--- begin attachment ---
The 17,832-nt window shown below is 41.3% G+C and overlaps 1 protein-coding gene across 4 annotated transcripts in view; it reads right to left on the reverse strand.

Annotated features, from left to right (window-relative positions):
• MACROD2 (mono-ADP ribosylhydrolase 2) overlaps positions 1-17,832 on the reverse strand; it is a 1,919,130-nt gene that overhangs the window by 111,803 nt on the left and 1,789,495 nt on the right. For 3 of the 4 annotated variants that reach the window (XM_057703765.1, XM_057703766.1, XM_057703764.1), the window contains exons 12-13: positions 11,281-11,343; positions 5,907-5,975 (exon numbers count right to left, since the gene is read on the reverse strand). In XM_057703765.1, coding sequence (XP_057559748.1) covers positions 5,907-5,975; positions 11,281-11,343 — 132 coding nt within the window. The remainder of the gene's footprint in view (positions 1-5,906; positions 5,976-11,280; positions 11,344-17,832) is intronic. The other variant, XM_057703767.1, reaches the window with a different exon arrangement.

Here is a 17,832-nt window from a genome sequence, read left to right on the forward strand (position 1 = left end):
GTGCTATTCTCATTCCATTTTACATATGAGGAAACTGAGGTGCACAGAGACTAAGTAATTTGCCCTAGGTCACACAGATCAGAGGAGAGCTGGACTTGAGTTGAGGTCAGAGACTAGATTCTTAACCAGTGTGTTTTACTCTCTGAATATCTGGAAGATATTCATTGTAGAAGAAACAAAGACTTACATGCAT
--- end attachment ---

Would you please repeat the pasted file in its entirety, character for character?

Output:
The 17,832-nt window shown below is 41.3% G+C and overlaps 1 protein-coding gene across 4 annotated transcripts in view; it reads right to left on the reverse strand.

Annotated features, from left to right (window-relative positions):
• MACROD2 (mono-ADP ribosylhydrolase 2) overlaps positions 1-17,832 on the reverse strand; it is a 1,919,130-nt gene that overhangs the window by 111,803 nt on the left and 1,789,495 nt on the right. For 3 of the 4 annotated variants that reach the window (XM_057703765.1, XM_057703766.1, XM_057703764.1), the window contains exons 12-13: positions 11,281-11,343; positions 5,907-5,975 (exon numbers count right to left, since the gene is read on the reverse strand). In XM_057703765.1, coding sequence (XP_057559748.1) covers positions 5,907-5,975; positions 11,281-11,343 — 132 coding nt within the window. The remainder of the gene's footprint in view (positions 1-5,906; positions 5,976-11,280; positions 11,344-17,832) is intronic. The other variant, XM_057703767.1, reaches the window with a different exon arrangement.

Here is a 17,832-nt window from a genome sequence, read left to right on the forward strand (position 1 = left end):
GTGCTATTCTCATTCCATTTTACATATGAGGAAACTGAGGTGCACAGAGACTAAGTAATTTGCCCTAGGTCACACAGATCAGAGGAGAGCTGGACTTGAGTTGAGGTCAGAGACTAGATTCTTAACCAGTGTGTTTTACTCTCTGAATATCTGGAAGATATTCATTGTAGAAGAAACAAAGACTTACATGCAT